APR 19, 2015 12:13 PM PDT

Science Gear is Priority Cargo for the ISS

SpaceX's Dragon cargo capsule brought more than just a fancy coffee machine to the International Space Station in its most recent launch. On board the April 14th launch was a cargo of science and medical gear for use in year-long experiments on the ISS crew.
The Space-X supply ship nears the ISS
Some of this equipment will help NASA examine the nature of eye problems that that several astronauts have suffered from during and after long-term missions. Scientists suspect these issues may be caused by an increased buildup of fluid in the head in microgravity conditions, but more study is needed to confirm the idea, said Marshall Porterfield, NASA's life and physical sciences director

Other payloads aboard Dragon will support genetic comparisons between the now world famous crew member and one-year ISS resident, Scott Kelly and his twin brother, Mark, who is being studied on Earth as a control.

"It's allowing us to make a leap from [missions of] six months to a year and project out what we need to do to protect humans over longer periods of time," Porterfield said during a prelaunch news conference Sunday (April 12).

Dragon's cargo also includes 20 mice and many other items.?The rodents are flying as part of an experiment that will look at how long periods of time spent in space can affect bone growth, density and strength. Space station crewmembers will X-ray the mice and dissect them, according to NASA officials.

The large amount of gear required for the science experiments has pushed other equipment off to later missions, underscoring NASA's priority for science and medical discoveries in a space environment. Dragon was originally supposed to fly parts to change a docking port to prepare the orbiting lab for commercial vehicles, but that payload was shifted to a later flight to give astronauts more time for science, said Kirt Costello, deputy chief scientist for the International Space Station.

"This [rodent] investigation requires a significant amount of crew time," Costello said during another news conference on Sunday (April 13) "We did have plans to fly a payload in the trunk; that payload would have taken a significant amount of time to install on orbit as our international docking adaptor system."

Dragon's cargo also includes experiments designed to improve medicine and robotics. One is a crystal-growth experimental study from Paul Reichert, a scientist at Merck Research Laboratories in New Jersey who previously flew protein-growth experiments on 11 space shuttle missions.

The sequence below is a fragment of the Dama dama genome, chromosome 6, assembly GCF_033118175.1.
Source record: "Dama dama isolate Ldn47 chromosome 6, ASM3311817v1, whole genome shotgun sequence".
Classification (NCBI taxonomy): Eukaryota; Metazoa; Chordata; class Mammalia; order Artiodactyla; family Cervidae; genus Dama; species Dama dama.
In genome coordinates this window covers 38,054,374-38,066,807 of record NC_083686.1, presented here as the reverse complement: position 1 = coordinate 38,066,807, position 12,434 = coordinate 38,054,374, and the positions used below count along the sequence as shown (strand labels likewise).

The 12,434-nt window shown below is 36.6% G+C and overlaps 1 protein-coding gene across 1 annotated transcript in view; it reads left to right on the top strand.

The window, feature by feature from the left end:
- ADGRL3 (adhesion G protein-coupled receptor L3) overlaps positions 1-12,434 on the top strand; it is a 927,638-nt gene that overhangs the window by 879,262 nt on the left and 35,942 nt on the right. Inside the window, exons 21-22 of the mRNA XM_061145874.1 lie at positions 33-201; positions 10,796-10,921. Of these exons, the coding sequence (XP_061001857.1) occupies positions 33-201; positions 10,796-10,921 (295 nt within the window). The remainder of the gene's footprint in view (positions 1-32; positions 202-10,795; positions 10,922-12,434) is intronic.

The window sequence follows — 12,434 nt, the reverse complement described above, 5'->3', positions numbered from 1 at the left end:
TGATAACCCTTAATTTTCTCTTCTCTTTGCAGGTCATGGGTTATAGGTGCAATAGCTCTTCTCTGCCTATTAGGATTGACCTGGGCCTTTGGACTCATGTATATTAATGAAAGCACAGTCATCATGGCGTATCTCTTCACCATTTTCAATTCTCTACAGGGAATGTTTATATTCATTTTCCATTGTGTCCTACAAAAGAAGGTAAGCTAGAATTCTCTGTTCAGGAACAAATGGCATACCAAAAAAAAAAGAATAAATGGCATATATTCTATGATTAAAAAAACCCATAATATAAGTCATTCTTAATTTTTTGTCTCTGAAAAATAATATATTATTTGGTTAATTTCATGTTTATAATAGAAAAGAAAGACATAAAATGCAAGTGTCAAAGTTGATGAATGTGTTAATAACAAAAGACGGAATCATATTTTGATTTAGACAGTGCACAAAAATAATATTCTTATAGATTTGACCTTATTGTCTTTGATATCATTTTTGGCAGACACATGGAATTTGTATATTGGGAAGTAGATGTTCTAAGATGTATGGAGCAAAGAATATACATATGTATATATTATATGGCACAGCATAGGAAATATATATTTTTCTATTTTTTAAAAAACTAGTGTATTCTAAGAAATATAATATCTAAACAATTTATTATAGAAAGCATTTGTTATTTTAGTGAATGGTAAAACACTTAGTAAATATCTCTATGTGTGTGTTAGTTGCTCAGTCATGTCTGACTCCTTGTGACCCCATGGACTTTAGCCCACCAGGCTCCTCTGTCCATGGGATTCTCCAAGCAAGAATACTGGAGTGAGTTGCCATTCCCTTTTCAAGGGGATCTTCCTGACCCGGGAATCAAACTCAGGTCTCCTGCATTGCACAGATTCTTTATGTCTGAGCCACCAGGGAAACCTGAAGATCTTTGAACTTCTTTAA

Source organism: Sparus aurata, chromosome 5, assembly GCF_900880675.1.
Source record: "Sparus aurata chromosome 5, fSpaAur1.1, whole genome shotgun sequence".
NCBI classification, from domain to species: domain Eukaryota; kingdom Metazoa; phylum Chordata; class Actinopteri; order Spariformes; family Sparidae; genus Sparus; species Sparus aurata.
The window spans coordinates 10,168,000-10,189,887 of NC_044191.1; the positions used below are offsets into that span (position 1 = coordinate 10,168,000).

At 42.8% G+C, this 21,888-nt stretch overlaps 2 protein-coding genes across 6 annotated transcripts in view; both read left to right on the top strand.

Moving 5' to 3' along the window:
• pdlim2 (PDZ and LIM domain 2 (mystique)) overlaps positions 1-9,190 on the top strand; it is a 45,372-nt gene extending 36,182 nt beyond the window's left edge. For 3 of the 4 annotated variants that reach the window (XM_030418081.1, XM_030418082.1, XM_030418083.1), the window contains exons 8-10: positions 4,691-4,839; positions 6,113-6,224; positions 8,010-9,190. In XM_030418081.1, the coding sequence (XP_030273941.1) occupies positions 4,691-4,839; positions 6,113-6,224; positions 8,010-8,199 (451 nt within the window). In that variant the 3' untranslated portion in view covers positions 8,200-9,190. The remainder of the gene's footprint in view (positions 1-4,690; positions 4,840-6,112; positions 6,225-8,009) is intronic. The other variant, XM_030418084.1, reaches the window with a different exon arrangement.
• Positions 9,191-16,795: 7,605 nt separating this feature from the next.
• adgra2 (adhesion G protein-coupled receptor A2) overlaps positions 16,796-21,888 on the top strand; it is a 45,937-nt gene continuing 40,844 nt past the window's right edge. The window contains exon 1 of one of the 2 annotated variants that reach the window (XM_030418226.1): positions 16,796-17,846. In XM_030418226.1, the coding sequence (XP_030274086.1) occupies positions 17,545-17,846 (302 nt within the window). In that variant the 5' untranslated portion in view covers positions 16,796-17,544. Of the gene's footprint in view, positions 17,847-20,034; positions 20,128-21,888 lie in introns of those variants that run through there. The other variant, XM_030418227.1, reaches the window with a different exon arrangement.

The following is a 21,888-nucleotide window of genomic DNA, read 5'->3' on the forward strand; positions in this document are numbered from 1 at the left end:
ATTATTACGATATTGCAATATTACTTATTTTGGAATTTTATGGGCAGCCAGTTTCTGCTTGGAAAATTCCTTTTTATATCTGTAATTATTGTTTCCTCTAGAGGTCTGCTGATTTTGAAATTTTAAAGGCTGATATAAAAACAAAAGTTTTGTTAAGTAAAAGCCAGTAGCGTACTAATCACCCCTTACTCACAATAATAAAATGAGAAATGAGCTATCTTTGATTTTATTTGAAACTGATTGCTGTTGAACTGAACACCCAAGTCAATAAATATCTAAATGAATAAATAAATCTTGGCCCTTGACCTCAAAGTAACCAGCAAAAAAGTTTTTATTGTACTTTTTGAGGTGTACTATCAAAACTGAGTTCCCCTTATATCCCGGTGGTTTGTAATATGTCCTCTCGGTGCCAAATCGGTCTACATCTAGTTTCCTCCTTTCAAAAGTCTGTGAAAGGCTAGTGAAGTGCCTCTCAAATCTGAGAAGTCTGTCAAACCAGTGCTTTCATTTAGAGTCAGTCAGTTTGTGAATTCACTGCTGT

Reichert said he hopes this process will create larger and more uniform crystals for a class of drugs called biologics. Currently, many of these kinds of drugs can only be delivered by IV at a hospital, increasing costs and stay time for patients. Reichert's aim is to make biologics that could be more easily delivered to patients either by a one time injection at home, or in a doctor's office, eliminating the needs for hospital stays.

"That would have a significant impact on the ease of administration and the comfort of the patients," he said.

Dragon is also flying a synthetic muscle (an electroactive polymer) to the station, which will remain there for up to 80 days to test its resistance to radiation. This kind of synthetic muscle can hopefully be used in robots, making their movements and abilities more human-like, but first NASA wants to compare how it functions with what they already know about metal robotic movements.
About the Author
Bachelor's (BA/BS/Other)
I'm a writer living in the Boston area. My interests include cancer research, cardiology and neuroscience. I want to be part of using the Internet and social media to educate professionals and patients in a collaborative environment.
You May Also Like
SEP 20, 2022
Space & Astronomy
Astronomers Develop Novel Technique to Locate Baby Planets
Astronomers Develop Novel Technique to Locate Baby Planets
In a recent study published in The Astrophysical Journal Letters, an international team of researchers have created a no ...
OCT 11, 2022
Space & Astronomy
Planetary Science and Finding Your Career Path with Dr. Alyssa Rhoden | The Life of Her Mind Ep. 2
Planetary Science and Finding Your Career Path with Dr. Alyssa Rhoden | The Life of Her Mind Ep. 2
The Life of Her Mind is dedicated to learning about how these women think — how they think about their careers, di ...
OCT 16, 2022
Space & Astronomy
NASA's Chandra X-ray Telescope Provides a New Perspective for James Webb Space Telescopes Images
NASA's Chandra X-ray Telescope Provides a New Perspective for James Webb Space Telescopes Images
In the summer of 2022, NASA’s James Webb Space Telescope (JWST) released its very first images to the public. Now, ...
DEC 02, 2022
Space & Astronomy
Hunt For Dark Matter Gets Good News
Hunt For Dark Matter Gets Good News
In a recent study published in Physical Review Letters, an international team of researchers led by the Albert Einstein ...
NOV 21, 2022
Space & Astronomy
Neutron Star Structure Could be Similar to Chocolate Pralines
Neutron Star Structure Could be Similar to Chocolate Pralines
A group of scientists at the Goethe University Frankfurt recently published two articles about their work on determining ...
JAN 04, 2023
Space & Astronomy
Solar System Wonders: Mars Polar Caps
Solar System Wonders: Mars Polar Caps
It turns out Earth isn’t the only planet with polar caps, as Mars has both a north and south polar cap, but instea ...
Loading Comments...